[Outlook]For the foolish, history repeats itself

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[Outlook]For the foolish, history repeats itself

Our 5,000 years of national history and 500 years of Joseon Dynasty were left speechless when this country rendered its sovereignty to neighboring Japan without any war or battle. There was not even a gunshot.
When we think about it now, the history of shame reawakens the same bitterness, resentment and frustration it did a century ago.
For the sole purpose of publicizing the injustice of colonial rule to international society and reviving our declining national destiny, three men, Lee Sang-sul, Yi Jun and Lee Wee-jong, were sent to The Hague International Peace Conference of 1907. But they were powerless to fight the arrival of colonial rule looming over the Korean Peninsula.
July 14 is the centennial memorial of Yi Jun’s death at the Hague. Two years before his death, when we lost our sovereignty in 1905, Min Young-hwan, who stood at the center of the Korean government, committed suicide out of sorrow.
Lee Hang-ung, the then-ambassador to London, also put an end to his humiliation by death.
Lee Beom-jin, the ambassador to Russia and the father of one of the envoys to The Hague (Lee Wee-jong) likewise took his own life in St. Petersburg in 1911, in the face of the humiliating loss of nation.
Now a century later, our nation should observe a moment of silence in honor of the courageous struggle of those individuals during the painful history of colonization.
But in the meantime, we are once again immersed in renewed anger and bitterness.
In retrospect, we should have known a century ago the name “International Peace Conference” was a misnomer that distorted the reality of history.
The aim of the conference was clear.
Nicholas II of Russia and some others advocated the conference in order to prevent the despair of war.
But the “peace” in that conference meant ultimately the imperialist order prevailed in the 19th century based on the balance of power between powers that divided the world at their will.
Therefore, the conference did not bother to consider the rights of weak countries or the colonies sacrificed due to the territorial fights of imperial powers.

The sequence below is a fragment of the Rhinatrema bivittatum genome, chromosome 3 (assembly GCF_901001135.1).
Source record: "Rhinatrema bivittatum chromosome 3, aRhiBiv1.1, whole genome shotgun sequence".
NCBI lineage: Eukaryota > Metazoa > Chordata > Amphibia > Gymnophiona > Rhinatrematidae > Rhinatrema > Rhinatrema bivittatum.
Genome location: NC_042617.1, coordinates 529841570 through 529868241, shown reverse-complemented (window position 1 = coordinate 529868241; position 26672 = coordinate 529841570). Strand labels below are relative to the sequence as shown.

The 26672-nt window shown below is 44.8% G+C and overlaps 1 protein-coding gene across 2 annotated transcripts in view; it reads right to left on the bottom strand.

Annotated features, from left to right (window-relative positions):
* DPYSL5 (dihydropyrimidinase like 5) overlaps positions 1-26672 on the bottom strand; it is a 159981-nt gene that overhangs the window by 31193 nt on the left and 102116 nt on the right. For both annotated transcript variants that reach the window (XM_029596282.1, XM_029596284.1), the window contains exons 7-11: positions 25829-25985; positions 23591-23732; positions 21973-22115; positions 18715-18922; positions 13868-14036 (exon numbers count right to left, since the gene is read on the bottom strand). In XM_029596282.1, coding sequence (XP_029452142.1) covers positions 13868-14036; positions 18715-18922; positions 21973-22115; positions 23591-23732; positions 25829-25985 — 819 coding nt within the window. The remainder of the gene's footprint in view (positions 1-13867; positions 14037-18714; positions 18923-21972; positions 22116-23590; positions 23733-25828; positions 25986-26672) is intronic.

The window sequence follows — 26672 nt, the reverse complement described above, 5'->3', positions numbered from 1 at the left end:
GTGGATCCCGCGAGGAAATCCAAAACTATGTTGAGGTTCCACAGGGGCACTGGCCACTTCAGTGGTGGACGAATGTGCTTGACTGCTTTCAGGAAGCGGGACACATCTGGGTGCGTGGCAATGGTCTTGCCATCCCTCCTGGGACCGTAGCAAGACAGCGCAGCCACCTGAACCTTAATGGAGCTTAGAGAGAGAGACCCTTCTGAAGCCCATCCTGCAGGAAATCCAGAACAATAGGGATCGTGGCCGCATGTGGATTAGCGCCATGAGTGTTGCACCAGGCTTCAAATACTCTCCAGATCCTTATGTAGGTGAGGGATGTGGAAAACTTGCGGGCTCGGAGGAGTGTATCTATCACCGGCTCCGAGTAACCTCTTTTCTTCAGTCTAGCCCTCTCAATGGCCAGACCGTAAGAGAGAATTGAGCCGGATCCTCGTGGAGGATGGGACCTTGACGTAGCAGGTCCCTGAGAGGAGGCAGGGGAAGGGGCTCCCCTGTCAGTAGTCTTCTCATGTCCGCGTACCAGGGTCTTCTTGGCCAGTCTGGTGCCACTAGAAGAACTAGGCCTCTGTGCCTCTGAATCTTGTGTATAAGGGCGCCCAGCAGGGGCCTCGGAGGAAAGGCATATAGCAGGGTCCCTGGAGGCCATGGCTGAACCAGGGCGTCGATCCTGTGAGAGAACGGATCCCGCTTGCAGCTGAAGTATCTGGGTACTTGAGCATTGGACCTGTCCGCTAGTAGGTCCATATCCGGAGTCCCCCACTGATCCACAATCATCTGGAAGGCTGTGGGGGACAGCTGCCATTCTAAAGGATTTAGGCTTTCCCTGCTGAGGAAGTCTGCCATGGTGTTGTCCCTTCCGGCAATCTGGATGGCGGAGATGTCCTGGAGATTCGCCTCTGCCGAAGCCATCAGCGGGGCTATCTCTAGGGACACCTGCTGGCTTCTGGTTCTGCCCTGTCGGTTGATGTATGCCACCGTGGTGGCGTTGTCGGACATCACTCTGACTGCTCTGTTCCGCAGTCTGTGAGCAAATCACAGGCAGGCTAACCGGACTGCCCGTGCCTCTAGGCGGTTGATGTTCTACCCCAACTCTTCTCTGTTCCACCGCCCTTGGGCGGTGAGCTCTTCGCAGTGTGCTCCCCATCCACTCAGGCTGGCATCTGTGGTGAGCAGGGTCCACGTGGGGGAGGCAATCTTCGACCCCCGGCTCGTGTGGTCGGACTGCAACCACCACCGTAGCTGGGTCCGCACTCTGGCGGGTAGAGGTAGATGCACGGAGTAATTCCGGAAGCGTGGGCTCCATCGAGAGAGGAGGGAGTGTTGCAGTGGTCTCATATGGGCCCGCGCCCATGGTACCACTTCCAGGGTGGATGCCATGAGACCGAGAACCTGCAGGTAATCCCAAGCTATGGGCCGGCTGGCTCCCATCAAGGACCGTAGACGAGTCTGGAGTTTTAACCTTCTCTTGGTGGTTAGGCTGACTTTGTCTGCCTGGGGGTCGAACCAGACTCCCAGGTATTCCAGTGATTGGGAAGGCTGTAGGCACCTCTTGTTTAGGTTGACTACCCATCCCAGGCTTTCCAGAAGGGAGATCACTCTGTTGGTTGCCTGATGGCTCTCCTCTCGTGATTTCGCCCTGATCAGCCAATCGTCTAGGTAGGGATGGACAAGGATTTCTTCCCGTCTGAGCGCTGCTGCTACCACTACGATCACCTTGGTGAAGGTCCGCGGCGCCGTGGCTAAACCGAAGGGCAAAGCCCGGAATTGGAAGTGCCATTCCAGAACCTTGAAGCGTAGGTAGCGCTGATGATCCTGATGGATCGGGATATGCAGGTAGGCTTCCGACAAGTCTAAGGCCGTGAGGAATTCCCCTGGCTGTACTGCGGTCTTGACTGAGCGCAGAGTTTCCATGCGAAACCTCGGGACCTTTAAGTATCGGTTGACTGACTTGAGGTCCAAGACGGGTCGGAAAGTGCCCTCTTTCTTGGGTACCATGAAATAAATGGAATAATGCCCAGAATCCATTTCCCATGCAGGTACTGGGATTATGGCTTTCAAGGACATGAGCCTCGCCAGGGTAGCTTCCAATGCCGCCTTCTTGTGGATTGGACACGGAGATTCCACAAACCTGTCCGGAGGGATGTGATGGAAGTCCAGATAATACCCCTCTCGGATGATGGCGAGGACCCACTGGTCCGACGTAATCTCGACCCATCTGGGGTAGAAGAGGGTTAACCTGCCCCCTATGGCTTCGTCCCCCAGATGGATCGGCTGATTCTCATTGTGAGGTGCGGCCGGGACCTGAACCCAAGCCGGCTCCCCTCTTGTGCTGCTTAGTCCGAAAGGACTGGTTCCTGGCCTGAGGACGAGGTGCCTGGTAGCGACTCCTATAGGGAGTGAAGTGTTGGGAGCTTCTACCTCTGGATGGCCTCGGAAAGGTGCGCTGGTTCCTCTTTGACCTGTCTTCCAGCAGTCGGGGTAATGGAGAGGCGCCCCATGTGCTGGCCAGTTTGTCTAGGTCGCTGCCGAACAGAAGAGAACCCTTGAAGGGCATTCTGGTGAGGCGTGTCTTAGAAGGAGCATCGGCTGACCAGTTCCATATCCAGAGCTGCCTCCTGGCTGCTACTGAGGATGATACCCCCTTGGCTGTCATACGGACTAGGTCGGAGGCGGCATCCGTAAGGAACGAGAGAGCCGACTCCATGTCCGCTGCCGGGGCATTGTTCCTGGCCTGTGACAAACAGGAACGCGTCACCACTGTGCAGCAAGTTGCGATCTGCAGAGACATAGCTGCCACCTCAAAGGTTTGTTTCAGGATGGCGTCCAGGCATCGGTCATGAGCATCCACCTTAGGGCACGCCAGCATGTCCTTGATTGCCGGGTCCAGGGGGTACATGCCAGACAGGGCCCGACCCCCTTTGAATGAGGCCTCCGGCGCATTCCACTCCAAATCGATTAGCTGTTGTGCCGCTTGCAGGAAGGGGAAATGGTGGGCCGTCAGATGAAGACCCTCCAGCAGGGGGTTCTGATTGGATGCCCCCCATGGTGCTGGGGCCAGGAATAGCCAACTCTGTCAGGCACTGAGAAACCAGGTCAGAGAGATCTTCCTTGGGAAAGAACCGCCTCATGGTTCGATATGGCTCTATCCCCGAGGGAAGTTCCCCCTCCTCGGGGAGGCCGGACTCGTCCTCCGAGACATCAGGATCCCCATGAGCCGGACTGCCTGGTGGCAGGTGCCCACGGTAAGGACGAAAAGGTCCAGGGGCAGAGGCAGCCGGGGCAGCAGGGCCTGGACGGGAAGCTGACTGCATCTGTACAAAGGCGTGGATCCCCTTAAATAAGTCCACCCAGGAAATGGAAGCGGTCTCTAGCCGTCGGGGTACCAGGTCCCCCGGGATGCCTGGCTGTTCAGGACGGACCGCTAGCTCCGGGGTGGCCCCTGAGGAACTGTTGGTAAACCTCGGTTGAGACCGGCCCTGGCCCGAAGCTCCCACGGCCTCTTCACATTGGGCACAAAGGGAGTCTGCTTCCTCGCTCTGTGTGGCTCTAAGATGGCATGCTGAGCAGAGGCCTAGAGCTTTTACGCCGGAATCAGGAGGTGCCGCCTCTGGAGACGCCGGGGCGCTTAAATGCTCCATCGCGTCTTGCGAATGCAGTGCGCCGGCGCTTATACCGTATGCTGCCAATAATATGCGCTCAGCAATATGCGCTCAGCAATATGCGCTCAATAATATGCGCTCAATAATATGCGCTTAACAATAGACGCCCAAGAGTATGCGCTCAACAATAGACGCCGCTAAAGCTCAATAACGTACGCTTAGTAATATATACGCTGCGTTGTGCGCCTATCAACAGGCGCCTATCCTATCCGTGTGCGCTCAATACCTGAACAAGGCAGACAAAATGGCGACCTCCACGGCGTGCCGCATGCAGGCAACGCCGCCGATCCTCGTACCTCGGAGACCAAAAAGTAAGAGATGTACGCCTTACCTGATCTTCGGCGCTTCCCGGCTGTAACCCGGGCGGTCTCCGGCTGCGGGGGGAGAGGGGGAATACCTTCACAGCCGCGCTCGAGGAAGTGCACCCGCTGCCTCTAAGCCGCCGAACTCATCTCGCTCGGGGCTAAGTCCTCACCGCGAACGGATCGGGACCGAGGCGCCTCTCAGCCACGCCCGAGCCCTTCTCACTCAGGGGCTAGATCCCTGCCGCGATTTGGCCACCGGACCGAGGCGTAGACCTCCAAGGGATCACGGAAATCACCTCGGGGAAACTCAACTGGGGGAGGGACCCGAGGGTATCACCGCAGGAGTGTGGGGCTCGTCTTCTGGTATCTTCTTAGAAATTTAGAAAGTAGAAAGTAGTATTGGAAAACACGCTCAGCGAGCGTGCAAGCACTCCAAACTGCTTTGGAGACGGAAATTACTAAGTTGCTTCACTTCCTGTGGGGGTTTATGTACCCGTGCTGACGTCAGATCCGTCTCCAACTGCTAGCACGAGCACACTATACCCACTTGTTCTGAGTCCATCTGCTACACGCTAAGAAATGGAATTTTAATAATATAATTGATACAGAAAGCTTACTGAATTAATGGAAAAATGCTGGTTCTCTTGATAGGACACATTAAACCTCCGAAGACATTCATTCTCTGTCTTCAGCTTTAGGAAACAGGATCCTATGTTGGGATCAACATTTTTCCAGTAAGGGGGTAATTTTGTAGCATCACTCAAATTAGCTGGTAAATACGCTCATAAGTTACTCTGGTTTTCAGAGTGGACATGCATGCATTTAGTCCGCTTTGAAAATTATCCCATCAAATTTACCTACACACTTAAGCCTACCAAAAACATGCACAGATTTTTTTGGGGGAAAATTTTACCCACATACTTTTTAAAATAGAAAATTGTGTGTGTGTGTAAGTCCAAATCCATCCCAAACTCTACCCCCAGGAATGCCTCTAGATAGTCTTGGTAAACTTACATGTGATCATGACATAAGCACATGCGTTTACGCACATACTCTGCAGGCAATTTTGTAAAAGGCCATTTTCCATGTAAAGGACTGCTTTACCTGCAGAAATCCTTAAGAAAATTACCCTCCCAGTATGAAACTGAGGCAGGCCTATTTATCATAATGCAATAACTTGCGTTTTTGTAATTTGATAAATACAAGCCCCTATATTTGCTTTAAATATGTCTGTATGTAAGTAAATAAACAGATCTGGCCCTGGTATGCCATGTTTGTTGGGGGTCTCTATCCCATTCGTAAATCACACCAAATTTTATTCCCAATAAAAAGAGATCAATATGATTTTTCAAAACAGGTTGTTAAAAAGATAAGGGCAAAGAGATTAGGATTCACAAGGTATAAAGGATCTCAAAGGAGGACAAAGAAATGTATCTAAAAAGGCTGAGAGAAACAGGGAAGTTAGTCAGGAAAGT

Hence from the beginning we could not have relied on the conference as a means to speak out about our tragic situation as the first victim of imperial Japan after the Meiji Restoration in 1868.
But the two world wars that erupted after the so-called peace conference have done more than enough to prove that the imperialistic world order based on competition for colonies does not ensure peace.
Our wrath boils again from being a victim without any options in an imperial world system.
In a word, the domestic situation of a century ago was that of pity and resentment.
In the late Joseon Dynasty this country was by no means ready to cope with the international politics of the imperial era and other geopolitical pressures.
Some recognized the pressing danger from outside, and there were also a few elites who understood the desperate need for radical enlightenment and reforms. Organizations like “An Order of New Citizens,” to which the honorable Yi Jun belonged, were made up of elites who aimed at domestic reform.
But those were individual attempts and not a national collective effort for reformation.
The political system of the late Joseon Dynasty was too rigid to include them as a central force of government, and even if they did become a central power, they could not afford to stand up against the military force that Japan accumulated in advance.
The humiliation of the envoys at the Hague, who were shunned as uninvited guests, revealed the limitations of the political system of the Joseon Dynasty and also gave us valuable historical lessons.
First, a country perishes if it fails to adjust to openness after ages of being closed.
Without the courage and faith to pioneer the opportunities of the open age, neither the individual nor the country can survive.
Second, a simple love of one’s country and nation does not replace the wisdom needed to steer a country through the flow of history.
One must not easily dismiss the maxim that patriotism is a coward’s exit.
We must tell our contemporary leaders who advocate patriotism and nationalism without historical knowledge to study historical trends and to build national strategies.
Suffering the national sorrow of a hundred years ago once is enough. We must be careful so that this tragedy does not repeat itself.

*The writer, a former prime minister, is an advisor to the JoongAng Ilbo. Translation by the JoongAng Daily staff.

by Lee Hong-koo
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